Unseen commentary on an extract from "Killed at Resaca" by Ambrose Bierce.

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Unseen Commentary Killed at Resaca by Ambrose Bierce The excerpt is from 'Killed at Resaca' by Ambrose Bierce which was written in 1881. Given its date of publication and the knowledge that it follows the American Civil War in 1862; after an analysis of the text we can deduce that it is a work of fiction. Initially the extract positions the reader in the middle of a bloody battlefield where a valiant soldier; Herman Brayle meets his end. His death concludes the battle his comrades and his enemy honour his death, the battle had left behind a trail of bereavement of ordinary people. The narrator is delegated with Brayle's personal belongings-a Russian leather pocketbook. After this the text shifts to a different period, a time space of one year. The narrator finally inspects the pocketbook and discovers a love letter for the lieutenant, from his lover Marian Mendenhall. After his the narrator arrives to California at the home of Miss Mendenhall. The narrator hands over the honoured lieutenant's pocketbook to Miss Mendenhall, in return she cold-heartedly threw into the hearth. The extract ends with the narrator lying about the death of his lieutenant responding by saying "he was bitten by a snake".


The narrator's loyalty is again displayed when he mentions that the blood of Herman Brayle was 'the blood of the truest and bravest heart that ever beat.' This form of heightened praise exemplifies the loyalty and high regards the narrator held in regard for Brayle. The centralized element of the extract is Herman Brayle's love letter which remains in focus in a majority of the extract. Herman Brayle is initially presented to the reader as a person who is firm in fulfilling his purpose, yet is conflicted in his inability to turn back when the writer writes; 'He could not go forward, he would not turn back; he stood awaiting death'. Here the writer cleverly employs the use of a juxtaposition to contrast his unyielding will to fight in comparison to his helplessness - that is against the demise that awaits him. From the beginning of the extract till his death Brayle is depicted as a valiant man whose only allegiance lies with honour and country. . However, this esteemed perception initially made by the reader on Brayle, is challenged with the revelation that his actions weren't based on the assumed bravery, but rather on desire to prove to his lover that he was not a man of cowardice as accused by Mendenhall's love letter.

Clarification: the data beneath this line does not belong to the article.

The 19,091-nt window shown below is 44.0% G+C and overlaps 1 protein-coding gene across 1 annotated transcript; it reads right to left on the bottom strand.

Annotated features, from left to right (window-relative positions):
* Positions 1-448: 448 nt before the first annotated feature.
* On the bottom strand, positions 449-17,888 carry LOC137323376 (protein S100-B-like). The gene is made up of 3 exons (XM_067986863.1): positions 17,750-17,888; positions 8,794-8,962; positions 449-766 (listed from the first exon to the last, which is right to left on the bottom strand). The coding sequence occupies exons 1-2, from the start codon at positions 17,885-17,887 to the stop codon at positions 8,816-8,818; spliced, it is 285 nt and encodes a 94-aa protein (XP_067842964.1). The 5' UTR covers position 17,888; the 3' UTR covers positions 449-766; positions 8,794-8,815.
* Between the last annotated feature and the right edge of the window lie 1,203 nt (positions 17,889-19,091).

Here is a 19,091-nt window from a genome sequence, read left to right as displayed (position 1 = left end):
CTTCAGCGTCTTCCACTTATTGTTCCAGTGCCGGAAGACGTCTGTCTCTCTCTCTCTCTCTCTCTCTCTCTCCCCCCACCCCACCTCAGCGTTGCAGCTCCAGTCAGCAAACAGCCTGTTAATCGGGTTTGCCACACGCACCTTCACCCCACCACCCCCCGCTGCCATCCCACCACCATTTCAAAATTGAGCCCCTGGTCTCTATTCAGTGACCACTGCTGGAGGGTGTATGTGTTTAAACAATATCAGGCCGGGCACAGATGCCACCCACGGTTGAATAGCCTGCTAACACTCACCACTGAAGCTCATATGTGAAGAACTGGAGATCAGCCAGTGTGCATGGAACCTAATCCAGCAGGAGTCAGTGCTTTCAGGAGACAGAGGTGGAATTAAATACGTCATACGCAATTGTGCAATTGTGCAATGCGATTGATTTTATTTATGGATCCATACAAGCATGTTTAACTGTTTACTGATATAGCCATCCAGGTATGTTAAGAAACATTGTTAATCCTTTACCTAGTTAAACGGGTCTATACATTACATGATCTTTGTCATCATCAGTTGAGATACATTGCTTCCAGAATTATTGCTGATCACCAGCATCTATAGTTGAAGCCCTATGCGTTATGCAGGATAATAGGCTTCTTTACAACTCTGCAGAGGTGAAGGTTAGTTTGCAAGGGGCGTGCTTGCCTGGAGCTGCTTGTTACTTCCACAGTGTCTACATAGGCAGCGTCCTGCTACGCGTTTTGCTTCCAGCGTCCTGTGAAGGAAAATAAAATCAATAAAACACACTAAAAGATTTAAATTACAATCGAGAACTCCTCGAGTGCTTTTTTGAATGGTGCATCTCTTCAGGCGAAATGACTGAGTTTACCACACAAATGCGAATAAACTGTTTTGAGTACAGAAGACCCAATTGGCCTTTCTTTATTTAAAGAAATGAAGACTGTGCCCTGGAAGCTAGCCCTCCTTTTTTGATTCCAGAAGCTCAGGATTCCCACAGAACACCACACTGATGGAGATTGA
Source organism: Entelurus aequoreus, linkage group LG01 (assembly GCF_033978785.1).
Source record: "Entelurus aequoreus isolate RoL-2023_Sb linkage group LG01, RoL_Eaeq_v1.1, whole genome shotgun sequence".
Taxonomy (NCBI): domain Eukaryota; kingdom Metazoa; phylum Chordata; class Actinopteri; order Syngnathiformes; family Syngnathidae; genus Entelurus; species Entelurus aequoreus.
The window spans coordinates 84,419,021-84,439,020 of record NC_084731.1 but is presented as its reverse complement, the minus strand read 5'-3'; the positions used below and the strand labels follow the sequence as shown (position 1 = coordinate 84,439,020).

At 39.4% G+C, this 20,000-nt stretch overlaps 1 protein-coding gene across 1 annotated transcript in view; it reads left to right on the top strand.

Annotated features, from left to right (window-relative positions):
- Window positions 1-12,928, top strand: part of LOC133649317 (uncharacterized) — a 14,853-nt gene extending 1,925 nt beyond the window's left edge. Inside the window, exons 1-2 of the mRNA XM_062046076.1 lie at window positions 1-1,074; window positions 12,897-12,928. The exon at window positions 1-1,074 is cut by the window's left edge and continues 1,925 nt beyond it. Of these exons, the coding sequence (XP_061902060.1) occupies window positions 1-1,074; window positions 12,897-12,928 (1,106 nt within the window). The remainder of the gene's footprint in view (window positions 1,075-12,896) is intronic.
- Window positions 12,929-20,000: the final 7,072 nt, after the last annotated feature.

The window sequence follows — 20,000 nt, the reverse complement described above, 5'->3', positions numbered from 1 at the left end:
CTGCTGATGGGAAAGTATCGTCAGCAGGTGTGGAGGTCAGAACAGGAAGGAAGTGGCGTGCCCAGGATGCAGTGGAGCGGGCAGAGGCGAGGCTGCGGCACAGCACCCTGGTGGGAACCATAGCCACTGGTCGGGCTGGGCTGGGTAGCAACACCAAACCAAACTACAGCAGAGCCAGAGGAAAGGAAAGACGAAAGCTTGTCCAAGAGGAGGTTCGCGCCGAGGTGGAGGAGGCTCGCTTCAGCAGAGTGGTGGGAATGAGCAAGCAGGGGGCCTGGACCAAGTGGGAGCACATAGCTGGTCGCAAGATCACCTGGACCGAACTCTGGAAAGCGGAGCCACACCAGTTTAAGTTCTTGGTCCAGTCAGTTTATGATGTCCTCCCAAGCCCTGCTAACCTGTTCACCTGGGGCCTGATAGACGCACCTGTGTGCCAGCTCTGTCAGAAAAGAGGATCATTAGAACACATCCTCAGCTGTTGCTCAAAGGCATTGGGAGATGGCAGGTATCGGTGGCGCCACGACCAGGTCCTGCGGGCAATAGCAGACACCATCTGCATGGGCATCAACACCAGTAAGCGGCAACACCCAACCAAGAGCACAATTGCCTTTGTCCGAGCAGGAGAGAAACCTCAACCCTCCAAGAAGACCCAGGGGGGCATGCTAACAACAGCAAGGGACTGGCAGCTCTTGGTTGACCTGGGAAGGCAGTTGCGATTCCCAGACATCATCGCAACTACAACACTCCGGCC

This approach, although enabling the reader to gain a more personal, interpretive understanding of the events in the passage, restricts the writer's ability to explore the other characters in greater detail due to the narrator's bias judgment towards the other characters. The structure of the poem features paragraphs of varying lengths. The opening sentences remain very concise and brief, in order to build up a fast-pace and tense moment of Brayle's death. The length in paragraphs is then lengthened as the narrator gives a rich, detailed account of the honouring of Brayle's death. Moreover, the extract features dialogue, in which through what is being spoken, allows the reader insight into the characters. Bierce also includes a rhetorical question in the passage, in order to provoke the reader to think about what is being said. Finally, the closing line of the passage features a brief, yet captivating sentence in which its unexpected nature leaves a lasting impression on the reader. In Conclusion, 'killed in Resaca' is a very compelling piece or literature. Bierce effectively illustrates an engaging plot that leads to a charged confrontation, thus making the reader attentive to what is happening. Through excellent delivery and crafty diction, Bierce has produced an alluring piece of writing which hooks the reader into the plot and story line. Word count: 1768

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